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Within the space of a year, D.C.’s attorney general has sued the same real estate company twice, alleging that it has allowed one of its Ward 8 properties near the District’s border with Maryland to fall into dangerous disrepair.
Attorney General Karl Racine announced a lawsuit against Bethesda-based Sanford Capital and its affiliates Monday afternoon. The property in question is called Terrace Manor and is located near the Suitland Parkway at Savannah and 23rd streets SE. It consists of 61 rental units across 11 buildings that were acquired in late 2012 after residents failed to exercise their rights under the District’s Tenant Opportunity to Purchase Act.
Racine’s office contends that Sanford has demonstrated a “pattern of neglect” by repeatedly declining to abate poor living conditions at Terrace Manor, ignoring tenant complaints or “performing shoddy, superficial fixes.” The property has racked up more than 120 housing code violations, including rodent and bedbug infestations, defunct or missing fire alarms and extinguishers, inadequate ventilation, and lack of proper heat.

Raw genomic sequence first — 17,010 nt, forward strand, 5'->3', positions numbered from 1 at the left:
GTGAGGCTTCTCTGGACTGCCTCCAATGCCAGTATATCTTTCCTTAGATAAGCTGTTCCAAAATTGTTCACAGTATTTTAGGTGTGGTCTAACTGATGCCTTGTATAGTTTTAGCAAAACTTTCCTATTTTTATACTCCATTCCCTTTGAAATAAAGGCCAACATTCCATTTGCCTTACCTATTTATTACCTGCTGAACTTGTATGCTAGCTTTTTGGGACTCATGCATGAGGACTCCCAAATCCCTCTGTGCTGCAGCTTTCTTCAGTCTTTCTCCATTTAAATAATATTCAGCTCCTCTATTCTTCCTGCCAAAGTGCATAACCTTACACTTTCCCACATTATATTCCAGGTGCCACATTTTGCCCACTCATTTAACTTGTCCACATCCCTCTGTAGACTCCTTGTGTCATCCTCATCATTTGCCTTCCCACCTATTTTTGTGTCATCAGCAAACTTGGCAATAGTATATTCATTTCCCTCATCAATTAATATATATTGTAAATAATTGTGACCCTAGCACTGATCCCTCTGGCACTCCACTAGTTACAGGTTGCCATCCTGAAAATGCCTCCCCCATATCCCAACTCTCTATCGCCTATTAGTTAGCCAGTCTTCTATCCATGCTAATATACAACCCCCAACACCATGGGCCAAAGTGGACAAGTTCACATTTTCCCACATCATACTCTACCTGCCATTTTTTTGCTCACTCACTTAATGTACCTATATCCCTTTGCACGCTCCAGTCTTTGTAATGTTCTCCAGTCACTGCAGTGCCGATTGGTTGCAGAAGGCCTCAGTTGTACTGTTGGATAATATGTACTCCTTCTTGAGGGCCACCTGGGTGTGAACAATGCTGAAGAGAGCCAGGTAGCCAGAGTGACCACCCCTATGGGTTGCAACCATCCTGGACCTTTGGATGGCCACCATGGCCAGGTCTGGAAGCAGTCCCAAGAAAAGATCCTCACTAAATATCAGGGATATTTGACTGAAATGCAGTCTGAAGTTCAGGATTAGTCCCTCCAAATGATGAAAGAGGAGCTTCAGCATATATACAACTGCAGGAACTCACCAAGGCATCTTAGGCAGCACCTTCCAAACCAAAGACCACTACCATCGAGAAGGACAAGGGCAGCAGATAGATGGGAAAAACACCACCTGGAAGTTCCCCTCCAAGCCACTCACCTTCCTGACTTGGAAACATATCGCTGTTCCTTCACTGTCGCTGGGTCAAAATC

Filed in D.C. Superior Court, the lawsuit seeks to place Terrace Manor in receivership so the property can be repaired. It also asks for restitution awards for tenants and an injunction mandating that the owner fix all housing code violations.
An attorney for Sanford declined to comment. In a statement, Racine said the property’s residents, including those who have since relocated due to “deplorable conditions,” deserve legal relief. “The District is facing an affordable housing crisis, and tenants should not be forced to choose between living in unsafe and uninhabitable conditions or leaving their residents,” he added.
The Office of the Attorney General also went after Sanford in January, filing suit and alleging similar failures at a complex of low-income buildings that the company wants to redevelop around the Congress Heights Metro station. A court-ordered abatement plan came into effect in April, requiring Sanford to perform regular unit inspections, respond efficiently to maintenance requests, and conduct pest exterminations for the dozen-plus tenants who remained there.
That lawsuit remains open and Sanford faces penalties if it fails to comply with the abatement agreement. Will Merrifield, an attorney for the Congress Heights tenants who works at the Washington Legal Clinic for the Homeless, says the new Terrace Manor suit shows the company “cannot be trusted to be proper stewards of these properties.” The residents of the Congress Heights complex are seeking to exercise their TOPA rights and purchase the property.
The full Terrace Manor lawsuit can be found here.